Here is an affiliate link: Pro-Art 16-Ounce Premium Gesso Canvas Primer. If you have enough room to store the 64 ounce size, the economy gesso is a terrific value. Here is that affiliate link: Pro-Art Economy Gesso Canvas Primer, 64-Ounce. You can also find Pro-Art Gesso at most large craft stores.

Dimensional Magic is another favorite. I don't use it as often as the other items, but it's great to have on hand for paper jewelry projects, or to add a "domed" glossy effect to other projects. I seal my projects first, using decoupage medium, then add the dimensional magic. One thing I have learned, is that you must set your items on a perfectly level surface while waiting for the Dimensional Magic to harden, or the surface can end up being a bit lopsided. Here in the Pacific Northwest, it takes quite a bit longer to dry (days), but patience pays off with a hard glossy surface.

You can find Dimensional Magic at most large craft stores. Here is an affiliate link to the product on Amazon: Plaid Mod Podge Dimensional Magic Glue.

I seem to use copious amounts of gold Folk Art paint. It's cheap, it comes in various gold colors (silver is great, too), and it can add a nice finishing touch to projects. I keep it on hand all the time. You can find similar craft paints at large craft stores and discount stores and online. I also keep other colors on hand, but if I run out of purple or blue, the world won't end. I'm not so sure that would be the case if I ran out of gold....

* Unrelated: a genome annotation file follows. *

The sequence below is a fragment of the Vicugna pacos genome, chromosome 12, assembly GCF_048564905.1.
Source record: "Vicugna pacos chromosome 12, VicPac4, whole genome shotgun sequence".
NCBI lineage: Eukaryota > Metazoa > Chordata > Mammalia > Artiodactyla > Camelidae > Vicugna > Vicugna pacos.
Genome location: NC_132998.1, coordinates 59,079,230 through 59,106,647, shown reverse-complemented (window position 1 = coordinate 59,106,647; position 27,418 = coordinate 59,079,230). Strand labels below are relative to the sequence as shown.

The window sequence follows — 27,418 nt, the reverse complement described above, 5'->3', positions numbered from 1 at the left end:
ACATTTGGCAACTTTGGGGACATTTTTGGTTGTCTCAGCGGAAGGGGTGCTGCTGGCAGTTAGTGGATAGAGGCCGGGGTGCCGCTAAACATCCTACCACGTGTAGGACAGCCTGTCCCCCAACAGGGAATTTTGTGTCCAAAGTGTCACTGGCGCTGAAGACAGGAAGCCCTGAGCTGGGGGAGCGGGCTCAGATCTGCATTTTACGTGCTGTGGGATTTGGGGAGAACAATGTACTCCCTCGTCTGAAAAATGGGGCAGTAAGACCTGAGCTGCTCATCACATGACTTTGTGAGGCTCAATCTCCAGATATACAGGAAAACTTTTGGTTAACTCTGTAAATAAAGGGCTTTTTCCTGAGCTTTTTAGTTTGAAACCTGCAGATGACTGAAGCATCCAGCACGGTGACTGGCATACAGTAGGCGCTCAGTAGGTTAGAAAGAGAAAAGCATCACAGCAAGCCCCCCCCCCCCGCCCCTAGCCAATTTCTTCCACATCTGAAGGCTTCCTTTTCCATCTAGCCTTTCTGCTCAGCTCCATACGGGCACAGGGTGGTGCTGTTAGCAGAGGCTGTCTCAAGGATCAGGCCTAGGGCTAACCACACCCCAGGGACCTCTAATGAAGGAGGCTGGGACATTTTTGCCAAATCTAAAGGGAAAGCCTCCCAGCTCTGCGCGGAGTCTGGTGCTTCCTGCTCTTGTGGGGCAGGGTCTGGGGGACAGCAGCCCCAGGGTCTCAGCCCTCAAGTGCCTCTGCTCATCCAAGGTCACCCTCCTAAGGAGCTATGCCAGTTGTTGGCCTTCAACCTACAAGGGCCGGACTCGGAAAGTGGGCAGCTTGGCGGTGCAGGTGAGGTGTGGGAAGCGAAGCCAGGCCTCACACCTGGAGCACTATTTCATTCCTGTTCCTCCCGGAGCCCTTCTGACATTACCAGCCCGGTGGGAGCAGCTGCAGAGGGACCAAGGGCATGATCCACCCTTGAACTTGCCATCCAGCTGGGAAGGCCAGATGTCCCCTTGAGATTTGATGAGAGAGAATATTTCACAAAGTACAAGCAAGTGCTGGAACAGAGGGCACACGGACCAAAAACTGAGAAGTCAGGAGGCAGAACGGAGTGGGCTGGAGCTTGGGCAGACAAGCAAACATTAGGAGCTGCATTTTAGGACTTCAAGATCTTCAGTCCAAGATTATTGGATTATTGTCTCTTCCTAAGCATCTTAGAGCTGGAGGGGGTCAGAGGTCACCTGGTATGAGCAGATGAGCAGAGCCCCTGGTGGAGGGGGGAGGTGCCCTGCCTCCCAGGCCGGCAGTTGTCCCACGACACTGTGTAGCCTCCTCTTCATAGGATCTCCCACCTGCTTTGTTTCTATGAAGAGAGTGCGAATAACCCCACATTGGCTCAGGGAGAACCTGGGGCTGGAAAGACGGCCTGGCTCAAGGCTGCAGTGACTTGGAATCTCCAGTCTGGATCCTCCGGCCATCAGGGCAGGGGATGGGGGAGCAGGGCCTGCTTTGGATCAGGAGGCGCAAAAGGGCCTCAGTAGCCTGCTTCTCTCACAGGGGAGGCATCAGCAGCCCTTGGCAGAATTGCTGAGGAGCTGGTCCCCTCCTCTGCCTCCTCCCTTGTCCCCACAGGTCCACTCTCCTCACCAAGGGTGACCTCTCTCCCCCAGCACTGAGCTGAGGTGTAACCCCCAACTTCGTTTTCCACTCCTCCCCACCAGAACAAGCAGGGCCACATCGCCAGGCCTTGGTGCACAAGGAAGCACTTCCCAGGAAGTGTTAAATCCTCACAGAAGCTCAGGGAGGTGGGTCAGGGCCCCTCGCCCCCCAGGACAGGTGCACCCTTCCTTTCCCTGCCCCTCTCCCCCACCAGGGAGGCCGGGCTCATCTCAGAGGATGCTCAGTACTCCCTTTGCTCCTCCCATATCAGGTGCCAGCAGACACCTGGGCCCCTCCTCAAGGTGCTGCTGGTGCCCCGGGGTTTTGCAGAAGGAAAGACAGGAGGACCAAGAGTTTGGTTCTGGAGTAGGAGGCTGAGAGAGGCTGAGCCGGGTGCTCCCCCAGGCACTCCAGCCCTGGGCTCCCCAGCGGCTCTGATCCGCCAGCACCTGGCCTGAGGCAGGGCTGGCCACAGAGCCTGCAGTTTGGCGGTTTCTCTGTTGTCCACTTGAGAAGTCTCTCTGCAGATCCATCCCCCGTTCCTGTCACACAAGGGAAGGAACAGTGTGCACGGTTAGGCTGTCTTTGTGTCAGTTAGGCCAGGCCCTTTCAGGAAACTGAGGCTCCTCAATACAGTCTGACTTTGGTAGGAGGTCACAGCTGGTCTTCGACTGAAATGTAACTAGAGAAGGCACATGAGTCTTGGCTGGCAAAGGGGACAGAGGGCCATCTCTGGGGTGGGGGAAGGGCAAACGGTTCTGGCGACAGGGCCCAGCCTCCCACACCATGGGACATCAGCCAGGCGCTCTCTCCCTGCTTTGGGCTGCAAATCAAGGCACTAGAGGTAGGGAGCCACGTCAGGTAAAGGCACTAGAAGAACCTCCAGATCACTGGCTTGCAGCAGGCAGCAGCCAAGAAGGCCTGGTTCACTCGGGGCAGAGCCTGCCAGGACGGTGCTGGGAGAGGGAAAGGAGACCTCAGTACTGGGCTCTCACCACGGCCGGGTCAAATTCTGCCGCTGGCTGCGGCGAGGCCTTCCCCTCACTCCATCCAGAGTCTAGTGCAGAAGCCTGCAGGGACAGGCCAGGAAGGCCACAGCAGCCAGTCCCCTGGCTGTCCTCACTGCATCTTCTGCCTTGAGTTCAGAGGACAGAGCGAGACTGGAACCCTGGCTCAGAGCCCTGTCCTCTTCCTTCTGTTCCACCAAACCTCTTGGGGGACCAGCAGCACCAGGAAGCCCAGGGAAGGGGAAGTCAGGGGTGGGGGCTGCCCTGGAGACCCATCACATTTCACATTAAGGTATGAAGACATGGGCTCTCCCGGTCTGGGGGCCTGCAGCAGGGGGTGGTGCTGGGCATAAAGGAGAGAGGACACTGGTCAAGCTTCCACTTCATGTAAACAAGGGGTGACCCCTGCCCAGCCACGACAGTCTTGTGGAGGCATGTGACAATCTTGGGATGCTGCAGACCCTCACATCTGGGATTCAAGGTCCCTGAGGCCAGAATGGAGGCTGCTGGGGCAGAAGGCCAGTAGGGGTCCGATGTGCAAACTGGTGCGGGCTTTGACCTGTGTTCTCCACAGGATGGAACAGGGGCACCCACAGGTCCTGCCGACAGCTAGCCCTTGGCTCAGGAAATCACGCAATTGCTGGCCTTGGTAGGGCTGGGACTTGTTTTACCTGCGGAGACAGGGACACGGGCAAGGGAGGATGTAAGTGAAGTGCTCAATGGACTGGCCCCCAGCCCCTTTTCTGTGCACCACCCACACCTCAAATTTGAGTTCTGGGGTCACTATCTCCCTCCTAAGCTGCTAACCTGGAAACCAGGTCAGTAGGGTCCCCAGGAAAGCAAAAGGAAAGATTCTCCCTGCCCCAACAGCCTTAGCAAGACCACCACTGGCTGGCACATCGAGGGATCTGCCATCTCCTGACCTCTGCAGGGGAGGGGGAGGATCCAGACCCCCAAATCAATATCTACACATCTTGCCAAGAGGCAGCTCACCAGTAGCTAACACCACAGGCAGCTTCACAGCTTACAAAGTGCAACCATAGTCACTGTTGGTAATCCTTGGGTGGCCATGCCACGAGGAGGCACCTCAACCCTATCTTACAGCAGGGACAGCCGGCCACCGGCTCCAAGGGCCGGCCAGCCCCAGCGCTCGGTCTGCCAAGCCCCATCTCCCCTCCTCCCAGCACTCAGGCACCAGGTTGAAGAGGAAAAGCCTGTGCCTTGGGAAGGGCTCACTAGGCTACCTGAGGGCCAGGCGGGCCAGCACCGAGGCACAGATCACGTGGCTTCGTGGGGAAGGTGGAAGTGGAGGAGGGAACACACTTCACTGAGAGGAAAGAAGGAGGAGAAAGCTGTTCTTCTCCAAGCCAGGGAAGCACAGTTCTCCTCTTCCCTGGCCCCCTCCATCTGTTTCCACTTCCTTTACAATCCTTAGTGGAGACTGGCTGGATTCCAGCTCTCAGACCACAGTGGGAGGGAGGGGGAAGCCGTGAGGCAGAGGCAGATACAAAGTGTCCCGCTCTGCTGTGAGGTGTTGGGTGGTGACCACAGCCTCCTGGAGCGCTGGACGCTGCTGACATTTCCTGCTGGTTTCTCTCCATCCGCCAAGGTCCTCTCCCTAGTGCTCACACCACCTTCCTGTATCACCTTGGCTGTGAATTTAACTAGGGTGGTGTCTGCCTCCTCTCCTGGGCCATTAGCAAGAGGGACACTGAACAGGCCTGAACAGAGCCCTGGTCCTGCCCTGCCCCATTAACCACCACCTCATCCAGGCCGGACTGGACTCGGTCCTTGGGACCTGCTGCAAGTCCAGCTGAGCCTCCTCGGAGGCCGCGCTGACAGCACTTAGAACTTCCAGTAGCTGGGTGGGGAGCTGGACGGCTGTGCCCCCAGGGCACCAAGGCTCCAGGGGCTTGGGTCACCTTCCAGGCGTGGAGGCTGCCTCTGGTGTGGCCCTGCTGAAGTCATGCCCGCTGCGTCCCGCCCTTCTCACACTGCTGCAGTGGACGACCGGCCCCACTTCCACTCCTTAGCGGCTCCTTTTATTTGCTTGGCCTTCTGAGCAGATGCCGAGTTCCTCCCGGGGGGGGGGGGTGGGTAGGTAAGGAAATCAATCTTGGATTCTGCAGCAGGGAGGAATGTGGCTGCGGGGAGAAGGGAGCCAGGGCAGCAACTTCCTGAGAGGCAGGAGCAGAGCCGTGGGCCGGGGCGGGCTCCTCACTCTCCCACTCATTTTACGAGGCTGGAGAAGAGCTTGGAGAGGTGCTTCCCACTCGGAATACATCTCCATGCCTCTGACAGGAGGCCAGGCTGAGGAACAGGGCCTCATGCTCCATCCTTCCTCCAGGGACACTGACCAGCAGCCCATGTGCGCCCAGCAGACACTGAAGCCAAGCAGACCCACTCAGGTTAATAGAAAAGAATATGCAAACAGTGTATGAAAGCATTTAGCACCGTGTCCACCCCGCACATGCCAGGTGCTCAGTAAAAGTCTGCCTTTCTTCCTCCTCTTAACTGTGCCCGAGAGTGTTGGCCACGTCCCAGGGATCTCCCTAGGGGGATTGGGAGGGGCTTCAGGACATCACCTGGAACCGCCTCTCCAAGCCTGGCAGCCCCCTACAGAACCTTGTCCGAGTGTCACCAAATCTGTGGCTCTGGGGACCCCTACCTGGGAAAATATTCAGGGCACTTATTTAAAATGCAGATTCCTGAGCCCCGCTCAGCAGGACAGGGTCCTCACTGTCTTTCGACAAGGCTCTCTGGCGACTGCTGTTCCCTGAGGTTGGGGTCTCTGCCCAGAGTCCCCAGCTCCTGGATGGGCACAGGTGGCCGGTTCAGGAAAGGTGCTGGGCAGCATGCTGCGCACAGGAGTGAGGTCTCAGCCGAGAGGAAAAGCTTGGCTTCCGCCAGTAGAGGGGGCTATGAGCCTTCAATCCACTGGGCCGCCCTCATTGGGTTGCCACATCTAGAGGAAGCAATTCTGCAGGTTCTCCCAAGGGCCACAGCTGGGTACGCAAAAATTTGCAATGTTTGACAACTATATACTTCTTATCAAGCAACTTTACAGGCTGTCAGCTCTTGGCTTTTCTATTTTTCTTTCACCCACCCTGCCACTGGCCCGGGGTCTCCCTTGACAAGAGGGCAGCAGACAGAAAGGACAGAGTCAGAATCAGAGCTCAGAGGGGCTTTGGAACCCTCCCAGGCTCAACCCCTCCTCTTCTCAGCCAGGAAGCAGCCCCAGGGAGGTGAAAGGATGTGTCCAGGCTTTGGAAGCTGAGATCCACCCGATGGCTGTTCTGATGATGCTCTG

For painting gold on leather, I like Lumiere Bright Gold. It grabs the leather and has a rich luster. There are lots of beautiful Lumiere paint colors, but Bright Gold is the one I keep on hand all the time. Here is an affiliate link to that product: Jacquard Lumiere Metallic Acrylic Paint 2.25 Ounces-Bright Gold